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Thursday, April 9, 2020

Project Log: The Watchtower, Part 5

In this installment, I discuss the process I use for sculpting the missing stonework on the tower.


 

After finishing last week's post about the house at the top of the tower, I added one final detail on the roof– A row of spikes between the two larger spires. These were all pinned in place the same way that I attached the spikes on the ends of the roof framework. It looks more complete now, and matches the aesthetic of the rooftops on my other GW scenery kits.

 

 

To sculpt the bricks, I first mix up a batch of Aves Apoxie Sculpt modeling compound. I spread this over the wall, and around the corner up to the existing stones.


 

Next, I stipple the surface of the putty with a stiff brush to create some texture.


 

Using the existing stones as a guide, I press lines into the putty to mark out the stones.


 

I try to match the size and spacing of the existing stones on the plastic side, so my stone work doesn't stand out as different and, once painted, you won't be able to tell where the plastic ends and the putty begins.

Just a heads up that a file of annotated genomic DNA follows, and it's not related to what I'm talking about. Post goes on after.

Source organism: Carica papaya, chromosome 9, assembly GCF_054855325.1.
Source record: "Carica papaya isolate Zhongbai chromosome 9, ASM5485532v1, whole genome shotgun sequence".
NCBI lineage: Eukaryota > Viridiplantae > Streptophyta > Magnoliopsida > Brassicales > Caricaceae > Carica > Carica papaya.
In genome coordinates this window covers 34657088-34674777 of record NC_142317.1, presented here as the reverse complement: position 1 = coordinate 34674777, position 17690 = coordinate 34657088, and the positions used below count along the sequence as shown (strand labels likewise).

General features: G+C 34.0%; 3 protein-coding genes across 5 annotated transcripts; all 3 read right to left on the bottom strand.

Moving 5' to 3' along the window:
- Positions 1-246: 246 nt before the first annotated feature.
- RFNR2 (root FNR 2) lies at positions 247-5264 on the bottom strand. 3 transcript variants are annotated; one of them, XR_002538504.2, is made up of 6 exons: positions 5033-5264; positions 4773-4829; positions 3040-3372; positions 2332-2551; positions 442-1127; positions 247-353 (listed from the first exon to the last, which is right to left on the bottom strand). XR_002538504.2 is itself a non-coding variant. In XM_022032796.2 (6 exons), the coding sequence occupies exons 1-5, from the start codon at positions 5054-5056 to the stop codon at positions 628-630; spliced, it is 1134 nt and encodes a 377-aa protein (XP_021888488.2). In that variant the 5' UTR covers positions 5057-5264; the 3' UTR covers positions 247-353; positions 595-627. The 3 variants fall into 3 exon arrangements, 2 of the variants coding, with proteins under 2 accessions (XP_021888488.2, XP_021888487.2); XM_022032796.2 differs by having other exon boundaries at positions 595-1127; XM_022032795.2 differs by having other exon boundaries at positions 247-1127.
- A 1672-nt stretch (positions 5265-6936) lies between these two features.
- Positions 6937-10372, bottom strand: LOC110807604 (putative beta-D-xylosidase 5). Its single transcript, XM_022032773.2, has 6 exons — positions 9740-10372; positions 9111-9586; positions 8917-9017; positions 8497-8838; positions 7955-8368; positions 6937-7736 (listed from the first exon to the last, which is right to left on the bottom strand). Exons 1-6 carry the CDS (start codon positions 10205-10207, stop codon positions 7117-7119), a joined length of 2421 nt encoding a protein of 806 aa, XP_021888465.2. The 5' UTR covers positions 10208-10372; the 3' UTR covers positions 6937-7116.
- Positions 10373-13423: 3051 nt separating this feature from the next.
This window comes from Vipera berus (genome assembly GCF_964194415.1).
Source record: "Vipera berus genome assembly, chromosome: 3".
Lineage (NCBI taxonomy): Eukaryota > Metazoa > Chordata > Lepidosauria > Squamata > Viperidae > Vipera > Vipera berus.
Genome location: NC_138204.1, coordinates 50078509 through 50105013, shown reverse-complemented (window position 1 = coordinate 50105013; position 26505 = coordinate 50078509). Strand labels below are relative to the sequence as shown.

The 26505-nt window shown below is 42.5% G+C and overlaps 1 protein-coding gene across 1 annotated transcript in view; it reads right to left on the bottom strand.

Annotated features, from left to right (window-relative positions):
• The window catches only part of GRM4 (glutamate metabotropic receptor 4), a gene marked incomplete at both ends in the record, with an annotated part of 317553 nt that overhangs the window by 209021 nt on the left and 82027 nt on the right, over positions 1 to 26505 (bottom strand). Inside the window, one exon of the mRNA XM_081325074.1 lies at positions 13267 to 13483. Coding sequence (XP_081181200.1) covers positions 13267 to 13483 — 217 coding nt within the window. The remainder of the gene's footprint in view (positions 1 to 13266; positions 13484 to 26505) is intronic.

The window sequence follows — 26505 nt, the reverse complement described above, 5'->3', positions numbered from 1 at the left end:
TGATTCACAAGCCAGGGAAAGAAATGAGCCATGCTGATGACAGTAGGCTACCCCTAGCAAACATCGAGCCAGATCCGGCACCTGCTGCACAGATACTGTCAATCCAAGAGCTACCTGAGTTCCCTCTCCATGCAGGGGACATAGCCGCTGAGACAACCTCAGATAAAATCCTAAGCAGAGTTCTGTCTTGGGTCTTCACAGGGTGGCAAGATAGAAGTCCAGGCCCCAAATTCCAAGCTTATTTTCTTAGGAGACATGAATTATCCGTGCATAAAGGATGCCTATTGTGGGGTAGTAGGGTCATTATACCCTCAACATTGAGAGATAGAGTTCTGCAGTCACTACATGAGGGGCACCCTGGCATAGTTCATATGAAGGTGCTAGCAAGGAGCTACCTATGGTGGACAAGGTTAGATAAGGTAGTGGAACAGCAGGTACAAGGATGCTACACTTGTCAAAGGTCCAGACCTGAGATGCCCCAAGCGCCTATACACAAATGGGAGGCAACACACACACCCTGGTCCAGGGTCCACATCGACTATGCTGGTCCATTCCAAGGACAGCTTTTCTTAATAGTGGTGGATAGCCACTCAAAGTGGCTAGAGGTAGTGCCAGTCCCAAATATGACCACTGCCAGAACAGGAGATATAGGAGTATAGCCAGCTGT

I use a popsicle stick with its end trimmed down to press in some stones and add variety to the depth of the stones on the surface.


 

 

Before the putty begins to harden, I tidy up the edges and use a stone to press some extra texture in a few places.


 

Once everything has cured, I go back in with a hobby knife and carve into some of the stones to square off their edges a little more, and add scratches and chips.


 

Once one section is finished, I move on to another section of the tower. This way, I cover the tower little by little without accidentally ruining a sculpted area that hasn't cured yet.


 

At the base of the tower, where the stones and bricks become more irregular, I add more staggered levels of stone and angle some of them to look like they are in a state of collapse and disrepair. The final step is to finish off the stone work by gluing some fine and coarse ballast into the recesses around the crumbling area and the natural rocks at the base.


 

'Til next time!

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